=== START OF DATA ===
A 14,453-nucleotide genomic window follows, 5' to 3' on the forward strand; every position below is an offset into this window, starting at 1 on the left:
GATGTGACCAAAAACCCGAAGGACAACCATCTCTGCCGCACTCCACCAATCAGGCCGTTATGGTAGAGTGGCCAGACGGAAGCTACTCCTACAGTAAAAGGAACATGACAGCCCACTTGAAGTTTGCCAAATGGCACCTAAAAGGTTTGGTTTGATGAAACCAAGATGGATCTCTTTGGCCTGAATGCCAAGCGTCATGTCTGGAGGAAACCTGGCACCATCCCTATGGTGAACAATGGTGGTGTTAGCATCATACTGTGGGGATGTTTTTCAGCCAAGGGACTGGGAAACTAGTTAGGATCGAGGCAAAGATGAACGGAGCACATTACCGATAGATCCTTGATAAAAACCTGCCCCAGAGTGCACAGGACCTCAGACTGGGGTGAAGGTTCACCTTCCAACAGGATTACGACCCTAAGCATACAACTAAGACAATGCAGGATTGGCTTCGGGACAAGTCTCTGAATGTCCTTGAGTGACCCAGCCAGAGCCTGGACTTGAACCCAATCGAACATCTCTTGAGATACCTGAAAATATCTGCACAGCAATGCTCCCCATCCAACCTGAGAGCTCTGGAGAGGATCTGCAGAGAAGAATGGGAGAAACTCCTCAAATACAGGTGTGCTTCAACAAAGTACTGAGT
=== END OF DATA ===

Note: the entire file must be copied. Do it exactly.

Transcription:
A 14,453-nucleotide genomic window follows, 5' to 3' on the forward strand; every position below is an offset into this window, starting at 1 on the left:
GATGTGACCAAAAACCCGAAGGACAACCATCTCTGCCGCACTCCACCAATCAGGCCGTTATGGTAGAGTGGCCAGACGGAAGCTACTCCTACAGTAAAAGGAACATGACAGCCCACTTGAAGTTTGCCAAATGGCACCTAAAAGGTTTGGTTTGATGAAACCAAGATGGATCTCTTTGGCCTGAATGCCAAGCGTCATGTCTGGAGGAAACCTGGCACCATCCCTATGGTGAACAATGGTGGTGTTAGCATCATACTGTGGGGATGTTTTTCAGCCAAGGGACTGGGAAACTAGTTAGGATCGAGGCAAAGATGAACGGAGCACATTACCGATAGATCCTTGATAAAAACCTGCCCCAGAGTGCACAGGACCTCAGACTGGGGTGAAGGTTCACCTTCCAACAGGATTACGACCCTAAGCATACAACTAAGACAATGCAGGATTGGCTTCGGGACAAGTCTCTGAATGTCCTTGAGTGACCCAGCCAGAGCCTGGACTTGAACCCAATCGAACATCTCTTGAGATACCTGAAAATATCTGCACAGCAATGCTCCCCATCCAACCTGAGAGCTCTGGAGAGGATCTGCAGAGAAGAATGGGAGAAACTCCTCAAATACAGGTGTGCTTCAACAAAGTACTGAGT